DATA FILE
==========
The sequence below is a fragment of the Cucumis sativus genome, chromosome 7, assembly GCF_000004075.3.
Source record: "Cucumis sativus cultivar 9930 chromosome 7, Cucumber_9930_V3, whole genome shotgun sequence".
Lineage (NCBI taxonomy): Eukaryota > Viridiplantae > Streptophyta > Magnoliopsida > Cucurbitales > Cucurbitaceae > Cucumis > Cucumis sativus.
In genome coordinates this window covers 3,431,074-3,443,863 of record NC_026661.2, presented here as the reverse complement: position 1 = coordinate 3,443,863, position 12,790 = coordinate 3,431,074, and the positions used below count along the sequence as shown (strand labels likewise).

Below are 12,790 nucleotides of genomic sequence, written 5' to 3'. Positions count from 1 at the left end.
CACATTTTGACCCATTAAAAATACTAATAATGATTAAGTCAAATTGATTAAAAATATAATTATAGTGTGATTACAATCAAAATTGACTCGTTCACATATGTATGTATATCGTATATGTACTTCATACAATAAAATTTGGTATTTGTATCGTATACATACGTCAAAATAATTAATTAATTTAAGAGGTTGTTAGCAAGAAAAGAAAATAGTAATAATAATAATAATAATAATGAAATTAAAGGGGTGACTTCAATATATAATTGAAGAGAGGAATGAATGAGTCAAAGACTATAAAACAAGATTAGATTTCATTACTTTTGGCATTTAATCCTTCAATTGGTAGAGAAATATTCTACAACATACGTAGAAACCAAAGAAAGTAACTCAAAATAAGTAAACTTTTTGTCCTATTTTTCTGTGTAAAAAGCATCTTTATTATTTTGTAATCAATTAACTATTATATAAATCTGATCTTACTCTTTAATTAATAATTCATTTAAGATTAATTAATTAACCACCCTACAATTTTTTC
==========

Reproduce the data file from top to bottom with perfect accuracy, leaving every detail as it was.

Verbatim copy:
The sequence below is a fragment of the Cucumis sativus genome, chromosome 7, assembly GCF_000004075.3.
Source record: "Cucumis sativus cultivar 9930 chromosome 7, Cucumber_9930_V3, whole genome shotgun sequence".
Lineage (NCBI taxonomy): Eukaryota > Viridiplantae > Streptophyta > Magnoliopsida > Cucurbitales > Cucurbitaceae > Cucumis > Cucumis sativus.
In genome coordinates this window covers 3,431,074-3,443,863 of record NC_026661.2, presented here as the reverse complement: position 1 = coordinate 3,443,863, position 12,790 = coordinate 3,431,074, and the positions used below count along the sequence as shown (strand labels likewise).

Below are 12,790 nucleotides of genomic sequence, written 5' to 3'. Positions count from 1 at the left end.
CACATTTTGACCCATTAAAAATACTAATAATGATTAAGTCAAATTGATTAAAAATATAATTATAGTGTGATTACAATCAAAATTGACTCGTTCACATATGTATGTATATCGTATATGTACTTCATACAATAAAATTTGGTATTTGTATCGTATACATACGTCAAAATAATTAATTAATTTAAGAGGTTGTTAGCAAGAAAAGAAAATAGTAATAATAATAATAATAATAATGAAATTAAAGGGGTGACTTCAATATATAATTGAAGAGAGGAATGAATGAGTCAAAGACTATAAAACAAGATTAGATTTCATTACTTTTGGCATTTAATCCTTCAATTGGTAGAGAAATATTCTACAACATACGTAGAAACCAAAGAAAGTAACTCAAAATAAGTAAACTTTTTGTCCTATTTTTCTGTGTAAAAAGCATCTTTATTATTTTGTAATCAATTAACTATTATATAAATCTGATCTTACTCTTTAATTAATAATTCATTTAAGATTAATTAATTAACCACCCTACAATTTTTTC